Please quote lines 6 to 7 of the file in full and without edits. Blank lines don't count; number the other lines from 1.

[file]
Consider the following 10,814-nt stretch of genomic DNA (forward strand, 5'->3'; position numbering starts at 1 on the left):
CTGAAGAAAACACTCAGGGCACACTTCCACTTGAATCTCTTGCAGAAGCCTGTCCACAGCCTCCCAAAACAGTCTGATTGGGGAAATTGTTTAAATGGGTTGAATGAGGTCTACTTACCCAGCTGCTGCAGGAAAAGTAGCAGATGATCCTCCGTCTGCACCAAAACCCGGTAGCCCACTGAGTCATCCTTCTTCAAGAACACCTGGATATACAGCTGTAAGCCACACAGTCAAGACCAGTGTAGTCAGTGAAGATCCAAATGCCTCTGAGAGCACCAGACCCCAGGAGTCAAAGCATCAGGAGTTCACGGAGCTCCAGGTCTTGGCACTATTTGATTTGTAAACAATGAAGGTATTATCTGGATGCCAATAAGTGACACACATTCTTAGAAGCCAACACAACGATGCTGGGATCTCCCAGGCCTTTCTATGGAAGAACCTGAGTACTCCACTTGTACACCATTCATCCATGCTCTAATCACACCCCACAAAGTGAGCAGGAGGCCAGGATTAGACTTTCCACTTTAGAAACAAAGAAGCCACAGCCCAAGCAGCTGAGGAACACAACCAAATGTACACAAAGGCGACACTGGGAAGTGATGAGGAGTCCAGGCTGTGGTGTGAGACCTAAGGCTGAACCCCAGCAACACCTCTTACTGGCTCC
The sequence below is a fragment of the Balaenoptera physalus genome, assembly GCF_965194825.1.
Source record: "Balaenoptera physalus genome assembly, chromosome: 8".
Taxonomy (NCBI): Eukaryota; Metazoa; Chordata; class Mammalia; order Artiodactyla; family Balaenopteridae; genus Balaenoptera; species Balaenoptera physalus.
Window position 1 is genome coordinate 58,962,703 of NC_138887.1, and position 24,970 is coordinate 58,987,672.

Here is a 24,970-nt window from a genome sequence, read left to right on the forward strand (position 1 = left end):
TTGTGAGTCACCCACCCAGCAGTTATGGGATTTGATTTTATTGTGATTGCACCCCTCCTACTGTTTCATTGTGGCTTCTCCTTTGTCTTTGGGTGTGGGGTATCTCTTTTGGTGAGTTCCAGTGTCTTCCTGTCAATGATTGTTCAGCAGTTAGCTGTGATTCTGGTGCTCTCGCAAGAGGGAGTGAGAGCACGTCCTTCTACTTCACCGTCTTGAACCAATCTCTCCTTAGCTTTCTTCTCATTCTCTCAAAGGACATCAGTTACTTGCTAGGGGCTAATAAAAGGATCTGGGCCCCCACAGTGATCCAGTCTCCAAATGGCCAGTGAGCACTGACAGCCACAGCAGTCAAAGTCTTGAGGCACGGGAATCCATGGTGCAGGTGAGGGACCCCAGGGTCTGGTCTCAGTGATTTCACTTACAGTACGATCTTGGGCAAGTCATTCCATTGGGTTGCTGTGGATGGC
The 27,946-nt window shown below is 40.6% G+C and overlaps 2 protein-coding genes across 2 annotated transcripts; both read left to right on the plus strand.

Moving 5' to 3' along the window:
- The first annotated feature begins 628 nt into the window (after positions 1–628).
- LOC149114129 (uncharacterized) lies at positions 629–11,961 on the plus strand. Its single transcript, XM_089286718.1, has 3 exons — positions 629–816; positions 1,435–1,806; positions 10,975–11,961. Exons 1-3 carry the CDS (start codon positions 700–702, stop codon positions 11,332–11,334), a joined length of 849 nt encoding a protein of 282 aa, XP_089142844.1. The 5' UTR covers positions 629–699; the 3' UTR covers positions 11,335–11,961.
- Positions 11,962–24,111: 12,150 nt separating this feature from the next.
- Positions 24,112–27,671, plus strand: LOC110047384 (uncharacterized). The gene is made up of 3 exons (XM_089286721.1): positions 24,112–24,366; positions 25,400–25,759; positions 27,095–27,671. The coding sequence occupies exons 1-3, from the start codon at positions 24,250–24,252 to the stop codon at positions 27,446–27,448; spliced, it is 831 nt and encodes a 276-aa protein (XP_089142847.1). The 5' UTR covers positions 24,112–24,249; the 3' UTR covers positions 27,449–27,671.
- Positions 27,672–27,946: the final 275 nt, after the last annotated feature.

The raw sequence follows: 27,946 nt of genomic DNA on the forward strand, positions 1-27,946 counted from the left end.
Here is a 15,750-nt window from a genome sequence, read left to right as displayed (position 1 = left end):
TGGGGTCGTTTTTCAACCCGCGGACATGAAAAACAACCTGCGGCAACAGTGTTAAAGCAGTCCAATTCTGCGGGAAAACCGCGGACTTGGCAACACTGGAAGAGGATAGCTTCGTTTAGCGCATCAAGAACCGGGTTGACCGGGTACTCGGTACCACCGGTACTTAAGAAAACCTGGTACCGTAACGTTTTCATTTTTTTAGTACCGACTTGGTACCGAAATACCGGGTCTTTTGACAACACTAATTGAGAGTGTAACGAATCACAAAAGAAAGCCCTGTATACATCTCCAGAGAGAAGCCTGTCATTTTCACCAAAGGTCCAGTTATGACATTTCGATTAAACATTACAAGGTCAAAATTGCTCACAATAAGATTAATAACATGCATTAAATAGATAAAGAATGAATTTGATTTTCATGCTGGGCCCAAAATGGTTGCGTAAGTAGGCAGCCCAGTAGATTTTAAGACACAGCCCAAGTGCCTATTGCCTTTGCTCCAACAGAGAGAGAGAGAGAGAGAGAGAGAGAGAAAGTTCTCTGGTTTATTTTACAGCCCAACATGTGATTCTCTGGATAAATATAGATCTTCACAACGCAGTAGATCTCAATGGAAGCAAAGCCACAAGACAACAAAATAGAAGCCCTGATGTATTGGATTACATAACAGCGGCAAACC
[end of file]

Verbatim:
Window position 1 is genome coordinate 58,962,703 of NC_138887.1, and position 24,970 is coordinate 58,987,672.

Here is a 24,970-nt window from a genome sequence, read left to right on the forward strand (position 1 = left end):